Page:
In the pre-industrial age–tinkering based invention and innovation could not lead to scalable progression
Our invention process begins with the formation of knowledge through observation of physical phenomena in the form of art. We use this knowledge to generate ideas of tools and techniques for performing different tasks better than before. With the help of tinkering, we transfer those ideas into products and processes to produce them. In modern times, it could be compared with ‘Jugaad’ in Hindi, which refers to the formation of improvised or makeshift means through intuition-centric tinkering.
In the pre-industrial age, our ancestors’ knowledge about natural resources was in the art form. Hence, through tinkering, they used to invent technologies and innovate solutions.
For example, they innovated an array of farming tools, like a scratch plow. They used to use animal energy to operate them. They also innovated a number of hunting tools, like arrows and bows. Their success in domesticating crops and animals,l and innovating farming tools and techniques significantly boosted their ability to produce food as per need. In fact, they were as creative as us. Nevertheless, their invention and innovation progress were very slow due to the formation of knowledge in the qualitative form and tinkering reliance.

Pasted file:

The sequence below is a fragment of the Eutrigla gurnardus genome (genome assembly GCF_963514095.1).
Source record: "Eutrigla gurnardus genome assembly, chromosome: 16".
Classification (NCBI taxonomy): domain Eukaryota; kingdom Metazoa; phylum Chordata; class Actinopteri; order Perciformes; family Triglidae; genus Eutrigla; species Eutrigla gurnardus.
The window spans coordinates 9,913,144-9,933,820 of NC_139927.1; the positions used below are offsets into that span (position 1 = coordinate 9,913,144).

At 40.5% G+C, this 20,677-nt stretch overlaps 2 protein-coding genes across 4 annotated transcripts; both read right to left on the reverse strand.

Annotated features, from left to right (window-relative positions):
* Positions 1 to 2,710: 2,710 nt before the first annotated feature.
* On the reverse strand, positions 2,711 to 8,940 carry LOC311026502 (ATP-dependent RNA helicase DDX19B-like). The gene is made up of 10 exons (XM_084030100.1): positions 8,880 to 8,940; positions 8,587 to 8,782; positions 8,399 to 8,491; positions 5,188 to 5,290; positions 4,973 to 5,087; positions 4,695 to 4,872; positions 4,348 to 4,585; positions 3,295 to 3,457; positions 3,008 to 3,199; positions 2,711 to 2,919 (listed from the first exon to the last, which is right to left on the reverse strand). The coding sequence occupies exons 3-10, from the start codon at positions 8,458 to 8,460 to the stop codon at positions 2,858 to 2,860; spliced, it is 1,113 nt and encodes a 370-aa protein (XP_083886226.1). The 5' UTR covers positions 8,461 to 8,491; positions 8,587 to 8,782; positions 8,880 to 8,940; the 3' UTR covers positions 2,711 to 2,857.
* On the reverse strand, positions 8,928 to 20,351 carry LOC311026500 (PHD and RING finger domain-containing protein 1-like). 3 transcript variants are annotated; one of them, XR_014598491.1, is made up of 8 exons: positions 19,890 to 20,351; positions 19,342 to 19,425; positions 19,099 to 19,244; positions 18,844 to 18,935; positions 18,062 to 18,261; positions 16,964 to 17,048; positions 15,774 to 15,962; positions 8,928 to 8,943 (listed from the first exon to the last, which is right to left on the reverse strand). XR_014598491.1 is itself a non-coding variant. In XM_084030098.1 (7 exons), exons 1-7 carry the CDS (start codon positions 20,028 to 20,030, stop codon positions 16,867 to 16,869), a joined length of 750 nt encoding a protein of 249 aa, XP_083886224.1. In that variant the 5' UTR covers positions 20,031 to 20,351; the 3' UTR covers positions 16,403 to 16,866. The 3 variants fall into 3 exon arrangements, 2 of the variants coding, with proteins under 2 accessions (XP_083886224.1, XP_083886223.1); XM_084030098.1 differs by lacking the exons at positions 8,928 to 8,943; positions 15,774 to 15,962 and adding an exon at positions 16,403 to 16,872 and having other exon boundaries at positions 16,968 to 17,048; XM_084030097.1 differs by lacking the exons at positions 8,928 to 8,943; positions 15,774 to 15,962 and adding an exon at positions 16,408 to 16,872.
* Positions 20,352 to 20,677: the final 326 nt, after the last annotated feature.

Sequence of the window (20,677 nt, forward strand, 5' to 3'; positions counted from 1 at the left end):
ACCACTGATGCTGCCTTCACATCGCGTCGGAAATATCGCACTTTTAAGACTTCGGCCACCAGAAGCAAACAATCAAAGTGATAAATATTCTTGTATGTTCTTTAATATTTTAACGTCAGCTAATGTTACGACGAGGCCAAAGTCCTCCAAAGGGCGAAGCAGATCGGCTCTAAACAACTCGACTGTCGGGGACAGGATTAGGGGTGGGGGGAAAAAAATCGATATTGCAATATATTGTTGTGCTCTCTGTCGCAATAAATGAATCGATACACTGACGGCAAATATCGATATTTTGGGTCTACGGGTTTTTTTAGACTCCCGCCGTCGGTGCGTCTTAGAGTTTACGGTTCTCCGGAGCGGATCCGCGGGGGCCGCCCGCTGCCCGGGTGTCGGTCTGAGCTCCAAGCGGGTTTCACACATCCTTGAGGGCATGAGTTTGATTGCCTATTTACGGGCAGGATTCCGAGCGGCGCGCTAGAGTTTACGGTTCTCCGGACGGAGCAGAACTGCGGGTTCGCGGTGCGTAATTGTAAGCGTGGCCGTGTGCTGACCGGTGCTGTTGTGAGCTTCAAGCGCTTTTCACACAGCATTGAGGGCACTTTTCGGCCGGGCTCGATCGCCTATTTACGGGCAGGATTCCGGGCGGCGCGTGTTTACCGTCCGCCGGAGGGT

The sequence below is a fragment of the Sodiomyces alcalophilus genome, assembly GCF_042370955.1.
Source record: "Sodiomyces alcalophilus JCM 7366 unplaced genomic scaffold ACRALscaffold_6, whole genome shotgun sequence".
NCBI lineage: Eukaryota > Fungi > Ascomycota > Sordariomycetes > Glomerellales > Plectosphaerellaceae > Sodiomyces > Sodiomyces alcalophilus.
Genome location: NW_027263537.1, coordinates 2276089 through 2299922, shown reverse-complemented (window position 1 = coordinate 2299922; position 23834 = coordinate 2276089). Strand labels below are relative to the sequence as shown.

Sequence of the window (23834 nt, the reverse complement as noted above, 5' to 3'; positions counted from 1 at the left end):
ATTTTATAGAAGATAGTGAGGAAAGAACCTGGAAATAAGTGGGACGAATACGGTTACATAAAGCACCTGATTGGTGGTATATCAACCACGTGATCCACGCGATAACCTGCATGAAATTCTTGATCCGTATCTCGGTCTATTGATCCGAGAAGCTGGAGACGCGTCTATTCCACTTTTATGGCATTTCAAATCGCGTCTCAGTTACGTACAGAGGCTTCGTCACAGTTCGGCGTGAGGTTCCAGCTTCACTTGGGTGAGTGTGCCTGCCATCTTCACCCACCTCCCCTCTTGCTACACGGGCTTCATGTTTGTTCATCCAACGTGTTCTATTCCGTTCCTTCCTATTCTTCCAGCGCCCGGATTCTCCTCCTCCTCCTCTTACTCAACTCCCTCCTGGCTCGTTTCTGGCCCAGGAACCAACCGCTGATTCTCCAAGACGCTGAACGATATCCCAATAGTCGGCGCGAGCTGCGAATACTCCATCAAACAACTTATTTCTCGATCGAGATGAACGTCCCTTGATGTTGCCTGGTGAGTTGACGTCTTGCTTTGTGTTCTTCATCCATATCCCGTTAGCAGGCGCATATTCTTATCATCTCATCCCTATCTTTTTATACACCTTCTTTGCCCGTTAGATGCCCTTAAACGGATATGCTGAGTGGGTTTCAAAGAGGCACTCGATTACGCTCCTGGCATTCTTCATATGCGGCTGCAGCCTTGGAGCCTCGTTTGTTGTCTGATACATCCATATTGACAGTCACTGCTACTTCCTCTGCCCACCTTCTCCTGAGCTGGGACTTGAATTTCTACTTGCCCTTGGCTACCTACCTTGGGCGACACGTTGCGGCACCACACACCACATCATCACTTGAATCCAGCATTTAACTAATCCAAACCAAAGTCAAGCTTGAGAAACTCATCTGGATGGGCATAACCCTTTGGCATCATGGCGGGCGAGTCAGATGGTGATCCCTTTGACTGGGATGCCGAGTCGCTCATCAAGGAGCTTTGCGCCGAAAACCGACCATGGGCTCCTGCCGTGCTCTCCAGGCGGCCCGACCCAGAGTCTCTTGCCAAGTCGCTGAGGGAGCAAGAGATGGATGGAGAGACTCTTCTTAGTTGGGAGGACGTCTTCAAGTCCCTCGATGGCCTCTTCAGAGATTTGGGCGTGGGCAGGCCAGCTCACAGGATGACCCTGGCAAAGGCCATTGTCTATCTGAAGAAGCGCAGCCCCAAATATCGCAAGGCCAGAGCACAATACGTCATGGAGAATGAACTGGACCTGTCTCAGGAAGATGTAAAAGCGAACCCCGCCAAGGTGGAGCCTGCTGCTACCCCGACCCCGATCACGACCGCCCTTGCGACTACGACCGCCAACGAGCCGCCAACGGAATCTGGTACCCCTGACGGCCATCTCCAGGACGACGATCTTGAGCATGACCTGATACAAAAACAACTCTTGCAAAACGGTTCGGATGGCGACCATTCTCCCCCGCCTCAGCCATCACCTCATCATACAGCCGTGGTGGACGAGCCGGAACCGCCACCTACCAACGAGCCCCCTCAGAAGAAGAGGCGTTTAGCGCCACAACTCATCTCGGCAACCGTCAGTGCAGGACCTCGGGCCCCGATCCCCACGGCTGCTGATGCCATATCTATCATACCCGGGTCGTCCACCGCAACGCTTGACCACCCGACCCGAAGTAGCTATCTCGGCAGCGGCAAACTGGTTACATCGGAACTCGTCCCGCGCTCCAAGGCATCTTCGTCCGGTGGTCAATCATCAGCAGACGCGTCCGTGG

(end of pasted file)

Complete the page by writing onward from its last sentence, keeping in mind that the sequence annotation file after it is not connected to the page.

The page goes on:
Energy for production from water and wind led to the progression in the pre-industrial age
Upon succeeding with animals’ domestication and harvesting their energy in agriculture and transportation, they focused on extracting energy from wind and water. They invented water wheel technology for converting the energy continued in the flow of water to a rotating motion. As a matter of fact, we still use this technology to produce electricity by rotating turbines with steam and water flow. The earliest literary reference to a water-driven, compartmented wheel appears from 280−220 BC. Since its invention, this vital technology kept progressing through tinkering for fueling energy innovation. The human race began transitioning from human and animal muscle labor to mechanical labor with the advent of the water wheel. Hence, harnessing water power enabled gains in agricultural productivity, food surpluses, and large-scale urbanization starting in the 11th century.